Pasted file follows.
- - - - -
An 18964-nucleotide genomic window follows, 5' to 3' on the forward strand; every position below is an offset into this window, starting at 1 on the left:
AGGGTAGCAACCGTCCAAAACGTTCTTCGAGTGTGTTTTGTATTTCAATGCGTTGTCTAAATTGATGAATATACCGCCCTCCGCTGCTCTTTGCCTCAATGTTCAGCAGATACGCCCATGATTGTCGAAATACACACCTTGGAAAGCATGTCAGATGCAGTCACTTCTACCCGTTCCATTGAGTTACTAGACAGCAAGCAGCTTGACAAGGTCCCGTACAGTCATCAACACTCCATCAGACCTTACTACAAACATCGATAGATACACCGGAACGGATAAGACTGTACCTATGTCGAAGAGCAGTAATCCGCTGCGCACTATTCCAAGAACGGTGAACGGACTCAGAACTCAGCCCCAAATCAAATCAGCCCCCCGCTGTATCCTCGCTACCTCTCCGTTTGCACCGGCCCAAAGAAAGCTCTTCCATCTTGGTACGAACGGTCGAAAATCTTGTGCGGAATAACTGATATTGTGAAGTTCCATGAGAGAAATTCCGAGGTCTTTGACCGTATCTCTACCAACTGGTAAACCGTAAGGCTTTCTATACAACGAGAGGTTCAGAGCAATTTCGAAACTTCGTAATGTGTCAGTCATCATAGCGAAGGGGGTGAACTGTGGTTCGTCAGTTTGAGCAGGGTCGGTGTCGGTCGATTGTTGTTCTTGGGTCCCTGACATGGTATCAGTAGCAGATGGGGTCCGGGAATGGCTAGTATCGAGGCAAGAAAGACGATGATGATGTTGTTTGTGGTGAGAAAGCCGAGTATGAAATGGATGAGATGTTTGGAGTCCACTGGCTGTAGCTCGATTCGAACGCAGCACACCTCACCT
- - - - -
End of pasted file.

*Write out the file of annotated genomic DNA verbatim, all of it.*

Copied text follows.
An 18964-nucleotide genomic window follows, 5' to 3' on the forward strand; every position below is an offset into this window, starting at 1 on the left:
AGGGTAGCAACCGTCCAAAACGTTCTTCGAGTGTGTTTTGTATTTCAATGCGTTGTCTAAATTGATGAATATACCGCCCTCCGCTGCTCTTTGCCTCAATGTTCAGCAGATACGCCCATGATTGTCGAAATACACACCTTGGAAAGCATGTCAGATGCAGTCACTTCTACCCGTTCCATTGAGTTACTAGACAGCAAGCAGCTTGACAAGGTCCCGTACAGTCATCAACACTCCATCAGACCTTACTACAAACATCGATAGATACACCGGAACGGATAAGACTGTACCTATGTCGAAGAGCAGTAATCCGCTGCGCACTATTCCAAGAACGGTGAACGGACTCAGAACTCAGCCCCAAATCAAATCAGCCCCCCGCTGTATCCTCGCTACCTCTCCGTTTGCACCGGCCCAAAGAAAGCTCTTCCATCTTGGTACGAACGGTCGAAAATCTTGTGCGGAATAACTGATATTGTGAAGTTCCATGAGAGAAATTCCGAGGTCTTTGACCGTATCTCTACCAACTGGTAAACCGTAAGGCTTTCTATACAACGAGAGGTTCAGAGCAATTTCGAAACTTCGTAATGTGTCAGTCATCATAGCGAAGGGGGTGAACTGTGGTTCGTCAGTTTGAGCAGGGTCGGTGTCGGTCGATTGTTGTTCTTGGGTCCCTGACATGGTATCAGTAGCAGATGGGGTCCGGGAATGGCTAGTATCGAGGCAAGAAAGACGATGATGATGTTGTTTGTGGTGAGAAAGCCGAGTATGAAATGGATGAGATGTTTGGAGTCCACTGGCTGTAGCTCGATTCGAACGCAGCACACCTCACCT